A recent Department of Agriculture announcement of support for new biofuels and renewable energy made it sound as though production of new cellulosic ethanol and biodiesel will be commonplace in three to four years. Will ag retailers, agronomists and crop consultants be ready to assist producers in production of new, non-food, non-feed biomass renewable energy crops?
The National 25x'25 alliance, with its goal of securing 25 percent of the nation's energy needs from renewable sources by the year 2025, commended Secretary of Agriculture Tom Vilsack and the USDA for its steps "that will boost domestic production of renewable biofuels."
The announcement, as 25x'25 described, goes "a long way toward fulfilling the promise of the U.S. biofuels industry by encouraging the development of a national network of regional biomass research centers and biorefineries, building market demand by using USDA Rural Development funds to install 10,000 blender pumps over the next five years and giving farmers greater incentives to grow new bioenergy crops."
The secretary also was commended for reasserting his support of extending tax credits that will expand ethanol and biodiesel production. It appears that in one way or another government subsidies will continue to be available for biomass, renewable energy — probably away from food and feed crop ethanol and biodiesel production.
The final rule implementing the Biomass Crop Assistance Program (BCAP) was published the last week of October. It is the expansion of a pilot program to a national program for making payments to producers paying up to 75 percent of the cost to establish eligible biomass crops. The goal is to have biomass renewable energy crops established before cellulosic ethanol production and other biomass energy technology is widespread. Producers in approved project areas also can receive payments for up to five years for annual or non-woody perennial crops and up to 15 years for woody perennial crops. Then there is matching payments for the transportation cost of certain eligible materials that are sold to qualified biomass energy "conversion facilities."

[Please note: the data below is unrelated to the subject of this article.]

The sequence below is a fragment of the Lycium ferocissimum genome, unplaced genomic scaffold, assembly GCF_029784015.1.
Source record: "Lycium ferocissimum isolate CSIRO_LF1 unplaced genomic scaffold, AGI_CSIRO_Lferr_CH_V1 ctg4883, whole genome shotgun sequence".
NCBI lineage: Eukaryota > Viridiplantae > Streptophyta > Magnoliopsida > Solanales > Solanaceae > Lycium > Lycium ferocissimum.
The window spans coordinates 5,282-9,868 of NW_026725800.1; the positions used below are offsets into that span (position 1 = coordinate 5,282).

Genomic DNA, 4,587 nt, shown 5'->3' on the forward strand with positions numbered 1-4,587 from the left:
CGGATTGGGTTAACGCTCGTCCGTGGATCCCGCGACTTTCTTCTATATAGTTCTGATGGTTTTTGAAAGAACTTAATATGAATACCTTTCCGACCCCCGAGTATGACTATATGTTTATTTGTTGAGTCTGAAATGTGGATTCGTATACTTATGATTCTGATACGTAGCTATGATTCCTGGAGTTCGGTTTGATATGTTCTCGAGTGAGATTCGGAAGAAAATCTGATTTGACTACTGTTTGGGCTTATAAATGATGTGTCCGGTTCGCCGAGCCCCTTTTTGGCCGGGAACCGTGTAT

Figuring out how to grow various new energy crops on marginal land or double cropping short-growing season energy plants is going to require major education plus some trial and error. Those who can assist growers are going to be in demand and have a new channel of income for years to come.
With government subsidy money involved, it would appear that consulting on how to maximize production the most economical way could result in earning an income similar to consulting for production of corn, soybeans, alfalfa, wheat or any other commodity crop. If the volume of renewable fuels that the 25x'25 alliance is projecting comes to fruition, then there are going to be a lot of non-food and non-feed crops being grown, especially in some specific areas of the country.
It is not too early for crop consultants and agronomists to investigate learning the ins and outs of renewable crops. Also, universities, Extension, USDA and the Agricultural Research Service should recognize the advantage of educating third-party proponents of energy cropping, not just the producers.
According to a USDA's Economic Research Service report, the "next generation biofuels are considered to be a decreasing cost industry. This means that the cost of producing ethanol will decline as output increases." It is still to be seen if renewable energy can be produced without government subsidies, but the commitment to renewable "green" energy will continue to receive subsidies in my way of thinking.